Quilting edge-to-edge designs or blocks with robotic (computer guided) quilting is relatively easy to accomplish. Creating a “custom” border treatment can be accomplished, but it is necessary to think out of the box. We tend to think of stitching borders like we did when hand quilting or quilting on the home sewing machine. For best results with a longarm, we need to begin thinking out of the box, diving the space into smaller, manageable stitching areas, or using techniques that achieve the results with less effort.
Most robotic software gives you the option of rotating and flipping which can help in designing and executing border treatments. Here are a few ideas to try. If you have never stitched a border treatment, start with one of the simpler ideas before trying something with a more complicated layout.
Six Border Treatment Options
- Dead end borders. Choose a border pattern or squared off narrow panto. Stitch from one edge to the other edge of the quilt top and bottom. Rotate the quilt 90 degrees, load, stitch the same pattern in the border space between the top and bottom border. Don’t forget to flip the pattern to stitch the bottom row. This pattern can be setup in the panto portion of the software and is usually defined with height and width of the pattern.
- Offset dead end borders. Choose a border pattern or squared off narrow panto. The
border will be stitched as in #1, but on the top border will start at the inside seam line on the left and stitch to the edge on the right. On the bottom border the stitching will stitch from the inside border seam on the right and stitch to the edge on the left. Rotate the quilt 90 degrees, load, and stitch the pattern in the border spaces. Don’t forget to flip the pattern to stitch the bottom row.
- Out of the box thinking border. Break the border into manageable stitching areas.
These can be separated by “corner stones” stitched between the border pattern either using sashing junctions or creating your own separations. Because the stitching is accomplished in smaller stitch outs, the quilt does not need to be rotated. Rotate the pattern to stitch vertically on the side borders.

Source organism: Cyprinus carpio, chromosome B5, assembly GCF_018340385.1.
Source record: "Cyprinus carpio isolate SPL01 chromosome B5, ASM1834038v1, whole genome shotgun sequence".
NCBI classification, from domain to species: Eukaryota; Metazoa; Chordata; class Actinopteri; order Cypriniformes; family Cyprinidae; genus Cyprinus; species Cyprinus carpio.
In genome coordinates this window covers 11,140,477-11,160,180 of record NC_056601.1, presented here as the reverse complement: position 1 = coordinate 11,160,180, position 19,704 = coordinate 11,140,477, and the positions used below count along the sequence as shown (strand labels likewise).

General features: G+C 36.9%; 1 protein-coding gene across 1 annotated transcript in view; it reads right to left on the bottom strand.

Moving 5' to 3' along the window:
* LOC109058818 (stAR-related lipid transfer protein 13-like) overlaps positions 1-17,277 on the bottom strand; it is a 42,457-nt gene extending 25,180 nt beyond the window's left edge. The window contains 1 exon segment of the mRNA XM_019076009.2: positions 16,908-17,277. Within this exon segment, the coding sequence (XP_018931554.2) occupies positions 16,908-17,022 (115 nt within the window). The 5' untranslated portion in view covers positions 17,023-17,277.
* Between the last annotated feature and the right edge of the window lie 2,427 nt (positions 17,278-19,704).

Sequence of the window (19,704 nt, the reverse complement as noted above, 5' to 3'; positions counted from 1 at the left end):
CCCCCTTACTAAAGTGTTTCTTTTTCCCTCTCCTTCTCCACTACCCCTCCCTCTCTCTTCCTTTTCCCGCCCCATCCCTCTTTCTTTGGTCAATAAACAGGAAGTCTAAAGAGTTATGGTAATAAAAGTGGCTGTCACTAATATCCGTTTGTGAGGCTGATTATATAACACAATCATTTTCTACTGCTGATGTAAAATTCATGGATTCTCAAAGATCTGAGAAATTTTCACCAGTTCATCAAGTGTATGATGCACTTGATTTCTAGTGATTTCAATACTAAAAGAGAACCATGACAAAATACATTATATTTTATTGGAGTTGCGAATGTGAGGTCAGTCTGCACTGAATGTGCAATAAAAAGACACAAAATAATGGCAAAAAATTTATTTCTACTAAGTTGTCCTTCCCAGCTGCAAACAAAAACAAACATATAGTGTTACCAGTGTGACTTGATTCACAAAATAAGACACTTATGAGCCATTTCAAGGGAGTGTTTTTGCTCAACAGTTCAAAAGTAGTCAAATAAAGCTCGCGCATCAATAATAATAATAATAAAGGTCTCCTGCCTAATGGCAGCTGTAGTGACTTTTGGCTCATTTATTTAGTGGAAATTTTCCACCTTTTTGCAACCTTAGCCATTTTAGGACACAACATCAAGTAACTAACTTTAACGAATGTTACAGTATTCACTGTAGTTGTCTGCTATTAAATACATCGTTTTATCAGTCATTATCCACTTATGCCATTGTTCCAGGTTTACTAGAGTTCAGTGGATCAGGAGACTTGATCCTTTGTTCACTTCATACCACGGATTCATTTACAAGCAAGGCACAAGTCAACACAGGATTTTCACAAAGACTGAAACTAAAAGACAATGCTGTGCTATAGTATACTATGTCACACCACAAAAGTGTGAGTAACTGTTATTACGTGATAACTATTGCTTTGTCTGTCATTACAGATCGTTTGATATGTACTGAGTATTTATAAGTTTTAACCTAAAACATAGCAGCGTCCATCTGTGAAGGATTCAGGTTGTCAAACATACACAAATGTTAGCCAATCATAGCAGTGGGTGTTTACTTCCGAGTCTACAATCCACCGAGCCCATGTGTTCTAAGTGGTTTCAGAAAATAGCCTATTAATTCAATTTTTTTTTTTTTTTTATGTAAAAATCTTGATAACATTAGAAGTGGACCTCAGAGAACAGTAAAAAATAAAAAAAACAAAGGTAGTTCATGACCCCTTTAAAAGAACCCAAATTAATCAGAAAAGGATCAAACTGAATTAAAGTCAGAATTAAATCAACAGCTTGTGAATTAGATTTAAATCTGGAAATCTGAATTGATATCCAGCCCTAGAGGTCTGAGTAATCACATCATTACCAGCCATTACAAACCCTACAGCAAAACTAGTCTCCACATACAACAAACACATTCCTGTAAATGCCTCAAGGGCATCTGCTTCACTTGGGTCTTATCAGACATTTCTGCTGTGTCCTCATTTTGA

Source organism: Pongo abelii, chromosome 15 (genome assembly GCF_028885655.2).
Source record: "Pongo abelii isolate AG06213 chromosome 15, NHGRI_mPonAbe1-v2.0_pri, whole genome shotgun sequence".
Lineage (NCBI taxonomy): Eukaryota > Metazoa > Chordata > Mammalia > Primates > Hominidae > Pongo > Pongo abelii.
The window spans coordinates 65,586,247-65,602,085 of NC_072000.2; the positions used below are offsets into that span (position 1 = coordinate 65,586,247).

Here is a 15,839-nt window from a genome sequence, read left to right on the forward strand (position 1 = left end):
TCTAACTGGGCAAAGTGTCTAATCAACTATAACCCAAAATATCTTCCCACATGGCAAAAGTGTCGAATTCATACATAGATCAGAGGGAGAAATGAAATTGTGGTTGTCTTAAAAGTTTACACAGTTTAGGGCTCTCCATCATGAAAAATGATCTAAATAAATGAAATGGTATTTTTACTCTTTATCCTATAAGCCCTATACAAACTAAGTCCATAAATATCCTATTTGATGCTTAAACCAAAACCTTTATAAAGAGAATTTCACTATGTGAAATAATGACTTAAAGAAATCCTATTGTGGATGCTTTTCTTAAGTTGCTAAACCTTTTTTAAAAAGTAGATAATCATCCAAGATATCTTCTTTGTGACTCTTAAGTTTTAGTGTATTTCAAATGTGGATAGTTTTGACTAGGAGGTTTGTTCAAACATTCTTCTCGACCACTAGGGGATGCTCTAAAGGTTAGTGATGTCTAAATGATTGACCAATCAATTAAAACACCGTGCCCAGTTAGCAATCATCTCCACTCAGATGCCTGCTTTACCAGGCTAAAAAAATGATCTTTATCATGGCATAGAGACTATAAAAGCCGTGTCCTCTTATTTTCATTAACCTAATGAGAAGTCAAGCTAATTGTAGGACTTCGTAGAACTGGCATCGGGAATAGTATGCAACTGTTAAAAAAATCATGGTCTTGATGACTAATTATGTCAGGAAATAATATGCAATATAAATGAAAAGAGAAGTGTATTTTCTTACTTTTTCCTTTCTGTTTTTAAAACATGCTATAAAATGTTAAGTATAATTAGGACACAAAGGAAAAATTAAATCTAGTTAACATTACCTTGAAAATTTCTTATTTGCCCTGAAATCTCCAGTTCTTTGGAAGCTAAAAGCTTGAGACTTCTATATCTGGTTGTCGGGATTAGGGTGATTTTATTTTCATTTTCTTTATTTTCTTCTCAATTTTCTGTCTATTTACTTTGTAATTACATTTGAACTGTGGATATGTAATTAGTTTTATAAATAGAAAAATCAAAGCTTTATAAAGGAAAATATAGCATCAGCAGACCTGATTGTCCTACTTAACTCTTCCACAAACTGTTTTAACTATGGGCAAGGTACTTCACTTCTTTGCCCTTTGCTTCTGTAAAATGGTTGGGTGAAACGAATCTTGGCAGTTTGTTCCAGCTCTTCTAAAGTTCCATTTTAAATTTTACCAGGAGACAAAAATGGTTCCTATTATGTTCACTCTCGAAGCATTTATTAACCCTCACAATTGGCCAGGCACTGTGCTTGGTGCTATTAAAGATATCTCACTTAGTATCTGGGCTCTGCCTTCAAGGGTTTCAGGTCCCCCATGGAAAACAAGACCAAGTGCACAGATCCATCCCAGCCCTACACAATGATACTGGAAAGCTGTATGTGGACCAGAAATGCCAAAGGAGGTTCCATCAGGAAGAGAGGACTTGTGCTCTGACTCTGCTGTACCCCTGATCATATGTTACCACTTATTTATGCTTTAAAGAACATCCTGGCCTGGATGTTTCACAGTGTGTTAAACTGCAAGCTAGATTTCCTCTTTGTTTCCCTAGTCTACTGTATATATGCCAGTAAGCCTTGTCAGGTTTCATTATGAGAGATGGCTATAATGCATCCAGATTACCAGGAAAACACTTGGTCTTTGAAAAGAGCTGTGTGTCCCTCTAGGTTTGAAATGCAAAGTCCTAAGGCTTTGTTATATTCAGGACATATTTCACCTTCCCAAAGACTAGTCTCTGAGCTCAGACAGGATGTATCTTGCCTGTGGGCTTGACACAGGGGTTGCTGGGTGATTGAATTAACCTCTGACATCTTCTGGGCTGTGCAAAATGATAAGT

- Dead end borders with cornerstones. Similar to #1, but place a different pattern in the corners. The border stitching would dead end at the cornerstone.
- Border and corner patterns. Many border patterns are also available with a corner connecting pattern. Place the corner pattern first into the corner space and stitch.
Using the panto setup of the program, create the border using the repeating pattern elements to fill the border space (height and width). Save the design, place it and stitch. Many programs have the option of placing the first and last stitch (connecting to the corner designs), as well as sizing the pattern exactly in the space. Use these options to get the perfect fit. The sample illustrated the corner and border pattern connected just to the right of center in the photo. The corner pattern wraps around the corner while the panto portion simply goes across the border joining the corner on both ends. This method would require the quilt to be turned to stitch the side borders. It also takes more skill in working with patterns and using the placement features available with the program. Practice this technique before trying it on a quilt.
- Create a unique border using triangles. Triangle patterns can be used to create interesting borders. When linked together, like panto repeating elements, they can
be sewn like a panto. Select triangle patterns that start stitching on one side of the base of the triangle and stop on the other end of the base. Do not use patterns that start and stop in the same point.
Use two rows of triangles, one row pointing up, the other pointing down to fill in the space and leave the end with a mitered corner. Offset one row from the other and combine the rows so the two rows fit together. This new panto of triangle units can be quilted onto the top and bottom border. Remember to flip the border on the bottom. The triangles create a beautiful complex looking border and may be easier than other methods of stitching a border with a computer guided system. The quilt could be rotated 90 degrees to quilt the sides (create a new border if the length is different from the top and bottom). Or, although fussy, the triangles could be placed one at a time to complete the side border. Caution doing this. Make sure you measure carefully when setting the individual triangles so that they will fit exactly in the side border.
Stitching borders using a computer guided system can be done. Think about what results you want to see, then, challenge yourself to think outside the box to create it in a simpler way using the features and options available in your robotic software.